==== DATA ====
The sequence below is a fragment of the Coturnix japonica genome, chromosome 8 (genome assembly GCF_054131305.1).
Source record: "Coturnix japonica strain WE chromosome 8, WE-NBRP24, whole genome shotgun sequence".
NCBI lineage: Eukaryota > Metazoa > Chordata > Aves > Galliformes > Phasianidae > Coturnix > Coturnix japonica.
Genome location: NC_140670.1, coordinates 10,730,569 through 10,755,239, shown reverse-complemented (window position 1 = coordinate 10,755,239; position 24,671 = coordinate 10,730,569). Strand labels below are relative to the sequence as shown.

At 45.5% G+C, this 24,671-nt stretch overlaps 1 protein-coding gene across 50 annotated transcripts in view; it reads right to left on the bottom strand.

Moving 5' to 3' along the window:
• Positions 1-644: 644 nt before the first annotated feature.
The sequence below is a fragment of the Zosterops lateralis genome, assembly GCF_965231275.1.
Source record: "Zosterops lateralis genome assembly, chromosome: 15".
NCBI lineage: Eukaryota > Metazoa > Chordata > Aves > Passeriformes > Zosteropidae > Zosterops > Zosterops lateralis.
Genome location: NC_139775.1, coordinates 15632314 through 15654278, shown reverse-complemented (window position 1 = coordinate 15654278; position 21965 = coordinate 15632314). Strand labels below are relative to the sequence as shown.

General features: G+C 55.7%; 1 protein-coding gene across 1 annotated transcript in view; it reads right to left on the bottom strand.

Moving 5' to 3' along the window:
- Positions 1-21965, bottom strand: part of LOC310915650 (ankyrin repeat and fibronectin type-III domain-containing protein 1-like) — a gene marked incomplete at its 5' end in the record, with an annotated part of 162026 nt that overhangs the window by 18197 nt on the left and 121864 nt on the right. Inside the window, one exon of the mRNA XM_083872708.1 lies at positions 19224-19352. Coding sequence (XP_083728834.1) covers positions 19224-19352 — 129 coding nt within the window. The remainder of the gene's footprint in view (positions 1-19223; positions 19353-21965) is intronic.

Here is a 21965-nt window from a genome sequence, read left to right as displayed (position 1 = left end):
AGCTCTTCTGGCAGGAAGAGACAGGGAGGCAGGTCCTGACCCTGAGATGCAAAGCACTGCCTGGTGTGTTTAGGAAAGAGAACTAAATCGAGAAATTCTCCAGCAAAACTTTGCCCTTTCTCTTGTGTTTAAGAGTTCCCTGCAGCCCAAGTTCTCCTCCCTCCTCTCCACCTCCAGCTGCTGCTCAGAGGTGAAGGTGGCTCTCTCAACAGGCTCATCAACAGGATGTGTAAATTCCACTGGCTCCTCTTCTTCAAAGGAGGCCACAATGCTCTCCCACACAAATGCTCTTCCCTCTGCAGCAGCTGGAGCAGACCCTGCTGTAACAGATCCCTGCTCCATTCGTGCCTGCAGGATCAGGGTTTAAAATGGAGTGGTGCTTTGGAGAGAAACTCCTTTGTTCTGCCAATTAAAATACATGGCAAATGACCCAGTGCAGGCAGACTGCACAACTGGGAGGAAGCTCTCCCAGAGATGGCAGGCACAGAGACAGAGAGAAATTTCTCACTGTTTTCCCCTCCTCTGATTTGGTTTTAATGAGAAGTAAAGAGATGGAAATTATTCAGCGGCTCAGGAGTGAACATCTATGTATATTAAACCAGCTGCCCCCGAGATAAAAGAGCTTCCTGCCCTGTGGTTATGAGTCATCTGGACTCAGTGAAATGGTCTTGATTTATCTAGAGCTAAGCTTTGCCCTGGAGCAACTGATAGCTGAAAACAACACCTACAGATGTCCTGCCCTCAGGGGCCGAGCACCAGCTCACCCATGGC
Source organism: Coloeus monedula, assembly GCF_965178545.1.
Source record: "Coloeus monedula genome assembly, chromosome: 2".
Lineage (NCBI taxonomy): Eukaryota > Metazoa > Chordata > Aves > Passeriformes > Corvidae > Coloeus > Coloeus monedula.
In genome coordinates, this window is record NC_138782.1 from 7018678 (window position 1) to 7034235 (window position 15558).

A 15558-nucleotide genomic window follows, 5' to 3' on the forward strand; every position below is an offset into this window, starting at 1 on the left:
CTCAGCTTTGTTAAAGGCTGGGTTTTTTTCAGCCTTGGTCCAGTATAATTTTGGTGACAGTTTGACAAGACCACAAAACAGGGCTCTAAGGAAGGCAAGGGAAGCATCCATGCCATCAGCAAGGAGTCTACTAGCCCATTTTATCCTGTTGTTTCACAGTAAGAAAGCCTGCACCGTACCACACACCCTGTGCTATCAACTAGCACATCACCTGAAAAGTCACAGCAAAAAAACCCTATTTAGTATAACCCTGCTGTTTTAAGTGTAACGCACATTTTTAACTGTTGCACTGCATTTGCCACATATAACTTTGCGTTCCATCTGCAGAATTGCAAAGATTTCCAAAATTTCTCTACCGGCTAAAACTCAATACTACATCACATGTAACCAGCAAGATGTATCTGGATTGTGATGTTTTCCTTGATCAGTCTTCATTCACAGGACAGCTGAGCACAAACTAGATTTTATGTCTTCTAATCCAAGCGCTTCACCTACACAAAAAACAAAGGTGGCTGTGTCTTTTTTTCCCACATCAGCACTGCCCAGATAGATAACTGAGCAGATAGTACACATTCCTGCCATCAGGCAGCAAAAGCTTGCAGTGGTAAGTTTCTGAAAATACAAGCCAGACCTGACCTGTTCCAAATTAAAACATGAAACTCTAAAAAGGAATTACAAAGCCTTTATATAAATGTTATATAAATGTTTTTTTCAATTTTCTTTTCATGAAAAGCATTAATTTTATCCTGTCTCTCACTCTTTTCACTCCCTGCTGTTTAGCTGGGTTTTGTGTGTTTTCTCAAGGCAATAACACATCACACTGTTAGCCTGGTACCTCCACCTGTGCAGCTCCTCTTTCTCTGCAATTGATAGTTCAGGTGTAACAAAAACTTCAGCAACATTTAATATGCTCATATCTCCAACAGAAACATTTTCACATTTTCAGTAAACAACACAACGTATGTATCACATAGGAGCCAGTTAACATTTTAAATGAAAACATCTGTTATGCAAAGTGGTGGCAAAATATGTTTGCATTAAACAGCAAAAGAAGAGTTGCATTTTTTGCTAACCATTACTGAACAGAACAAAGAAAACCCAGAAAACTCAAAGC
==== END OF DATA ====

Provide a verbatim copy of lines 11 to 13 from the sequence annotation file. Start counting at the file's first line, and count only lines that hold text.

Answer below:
Genome location: NC_139775.1, coordinates 15632314 through 15654278, shown reverse-complemented (window position 1 = coordinate 15654278; position 21965 = coordinate 15632314). Strand labels below are relative to the sequence as shown.

General features: G+C 55.7%; 1 protein-coding gene across 1 annotated transcript in view; it reads right to left on the bottom strand.

Moving 5' to 3' along the window: